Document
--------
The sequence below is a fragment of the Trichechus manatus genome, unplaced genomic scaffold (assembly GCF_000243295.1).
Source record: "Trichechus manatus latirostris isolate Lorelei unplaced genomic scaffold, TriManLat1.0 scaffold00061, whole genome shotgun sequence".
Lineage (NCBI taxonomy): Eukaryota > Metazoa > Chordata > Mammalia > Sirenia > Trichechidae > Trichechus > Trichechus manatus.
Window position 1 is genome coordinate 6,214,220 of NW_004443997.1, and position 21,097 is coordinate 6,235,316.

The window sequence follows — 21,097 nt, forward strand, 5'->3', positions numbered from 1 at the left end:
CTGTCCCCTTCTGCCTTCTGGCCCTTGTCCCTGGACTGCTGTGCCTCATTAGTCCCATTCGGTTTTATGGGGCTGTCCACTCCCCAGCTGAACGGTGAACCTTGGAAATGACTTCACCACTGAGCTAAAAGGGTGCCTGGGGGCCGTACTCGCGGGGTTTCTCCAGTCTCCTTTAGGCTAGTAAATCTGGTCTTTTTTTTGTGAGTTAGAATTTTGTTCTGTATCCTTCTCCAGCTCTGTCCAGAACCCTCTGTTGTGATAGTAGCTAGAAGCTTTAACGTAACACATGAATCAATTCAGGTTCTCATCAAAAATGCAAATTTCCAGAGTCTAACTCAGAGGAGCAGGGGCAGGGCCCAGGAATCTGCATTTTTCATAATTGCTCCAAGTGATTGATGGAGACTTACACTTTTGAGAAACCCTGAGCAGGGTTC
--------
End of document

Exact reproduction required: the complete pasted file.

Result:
The sequence below is a fragment of the Trichechus manatus genome, unplaced genomic scaffold (assembly GCF_000243295.1).
Source record: "Trichechus manatus latirostris isolate Lorelei unplaced genomic scaffold, TriManLat1.0 scaffold00061, whole genome shotgun sequence".
Lineage (NCBI taxonomy): Eukaryota > Metazoa > Chordata > Mammalia > Sirenia > Trichechidae > Trichechus > Trichechus manatus.
Window position 1 is genome coordinate 6,214,220 of NW_004443997.1, and position 21,097 is coordinate 6,235,316.

The window sequence follows — 21,097 nt, forward strand, 5'->3', positions numbered from 1 at the left end:
CTGTCCCCTTCTGCCTTCTGGCCCTTGTCCCTGGACTGCTGTGCCTCATTAGTCCCATTCGGTTTTATGGGGCTGTCCACTCCCCAGCTGAACGGTGAACCTTGGAAATGACTTCACCACTGAGCTAAAAGGGTGCCTGGGGGCCGTACTCGCGGGGTTTCTCCAGTCTCCTTTAGGCTAGTAAATCTGGTCTTTTTTTTGTGAGTTAGAATTTTGTTCTGTATCCTTCTCCAGCTCTGTCCAGAACCCTCTGTTGTGATAGTAGCTAGAAGCTTTAACGTAACACATGAATCAATTCAGGTTCTCATCAAAAATGCAAATTTCCAGAGTCTAACTCAGAGGAGCAGGGGCAGGGCCCAGGAATCTGCATTTTTCATAATTGCTCCAAGTGATTGATGGAGACTTACACTTTTGAGAAACCCTGAGCAGGGTTC